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The 100-mile race that serves as the cornerstone of the Black Hills 100 is more than grueling, as runners are given 32 hours to finish the event. The fifth-place finisher last year clocked in at nearly 27 hours.

The race directors had tried. Really, they did.

Chris Stores and Ryan Phillips were warning the 160 or so runners at last year’s inaugural Black Hills 100 ultramarathon that the course from Sturgis southward along the Centennial Trail was hard enough on its own.

Add in a severe thunderstorm during the middle of the race, and conditions became downright nasty.

“We tried hard to tell people that this wasn’t (the Lean Horse Hundred),” said Stores, who, along with Phillips, is geared up for the race’s second iteration this Saturday and Sunday. “It’s a much more difficult course. A lot of people came in not believing, and they saw they were up against … That big thunderstorm, with people taking shelter in the aid stations or elsewhere, if you’re faced with heading back out there into lightning and a downpour, you also might call it quits.”

The drastic elevation changes all along the route also helped lead to just a 35 percent finish rate among the 100-mile racers at the event, a “ridiculously low” total, according to Stores. If the weather holds out — the forecast currently calls for only a slight chance of storms — finish rates should be higher this year at the longest race level. The Black Hills 100 also contains a 50-mile category and a 100K contingent.

The number of entrants this year has increased by nearly 25 percent, as more than 200 people are signed up for the weekend. Runners from 32 states, three Canadian provinces, Japan, Italy, Germany and Great Britain are scheduled to compete.

As was the case last year, the start and finish line will be at Woodle Field in Sturgis. Fifty-mile runners have 16 hours to complete the course. Those running the 100K have 20 hours to finish, and 100-milers must break the 32-hour barrier.

The main course change comes after consistent feedback from 100-mile runners that the big course was actually even longer than the advertised triple-digit length. So, instead of turning around at the Rapid Creek Trailhead below Pactola Dam, this year’s race veers onto the Deerfield Trail near Silver City before beginning the route back.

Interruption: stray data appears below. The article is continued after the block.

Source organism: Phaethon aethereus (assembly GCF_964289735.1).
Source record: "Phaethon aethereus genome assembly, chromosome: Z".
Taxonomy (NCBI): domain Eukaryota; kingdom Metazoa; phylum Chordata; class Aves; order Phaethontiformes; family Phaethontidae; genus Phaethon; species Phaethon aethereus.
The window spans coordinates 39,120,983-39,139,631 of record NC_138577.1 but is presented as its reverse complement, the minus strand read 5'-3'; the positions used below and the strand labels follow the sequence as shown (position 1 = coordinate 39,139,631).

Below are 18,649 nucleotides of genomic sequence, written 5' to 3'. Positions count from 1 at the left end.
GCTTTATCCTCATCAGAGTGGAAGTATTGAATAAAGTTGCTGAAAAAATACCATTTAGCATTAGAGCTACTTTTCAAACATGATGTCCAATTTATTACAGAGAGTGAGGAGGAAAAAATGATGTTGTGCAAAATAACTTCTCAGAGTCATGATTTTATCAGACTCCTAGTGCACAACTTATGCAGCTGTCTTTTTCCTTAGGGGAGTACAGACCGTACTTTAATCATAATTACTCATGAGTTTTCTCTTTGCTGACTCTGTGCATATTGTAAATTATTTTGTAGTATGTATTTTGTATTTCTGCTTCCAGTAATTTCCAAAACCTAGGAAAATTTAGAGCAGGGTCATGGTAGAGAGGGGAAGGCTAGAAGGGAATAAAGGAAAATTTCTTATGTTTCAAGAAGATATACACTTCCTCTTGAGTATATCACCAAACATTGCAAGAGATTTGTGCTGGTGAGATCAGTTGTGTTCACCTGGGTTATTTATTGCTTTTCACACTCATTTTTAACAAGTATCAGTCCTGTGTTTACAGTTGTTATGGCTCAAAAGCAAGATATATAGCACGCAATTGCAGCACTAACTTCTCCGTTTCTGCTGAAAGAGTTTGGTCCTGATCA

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“Estimates actually were from 102 to 105 miles, we found,” Stores said. “A lot of runners wear GPS wristwatches and told us this last year. So with Silver City as the turnaround, we’re as close as we’re ever going to get to 100 miles.”

A grass-roots effort began in April to quickly establish a 100-mile mountain bike race, the Tatanka, to coincide with the running events. Stores said he was pleasantly surprised that 37 bikers signed up for the race, which will begin an hour before the runners start on Saturday.

At its halfway point, the bike course will veer along the Mickelson Trail back toward Sturgis to avoid congestion with the running group.

Between 40 and 50 volunteers will man eight aid stations along the course, Stores said, and he said he’s grateful for the support of the Black Hills’ running community. He and Phillips aren’t sure just how big they’ll want the Black Hills 100 to get, but there are lofty quality goals for the race’s future.

“We want to be in the same league as Big Horn (Wyoming), Leadville (Colorado) and Western States (California). You know, a place on that must-do list,” Stores said. “… And we’ve got great support from Sturgis and the other local communities involved, and people are excited about it.”

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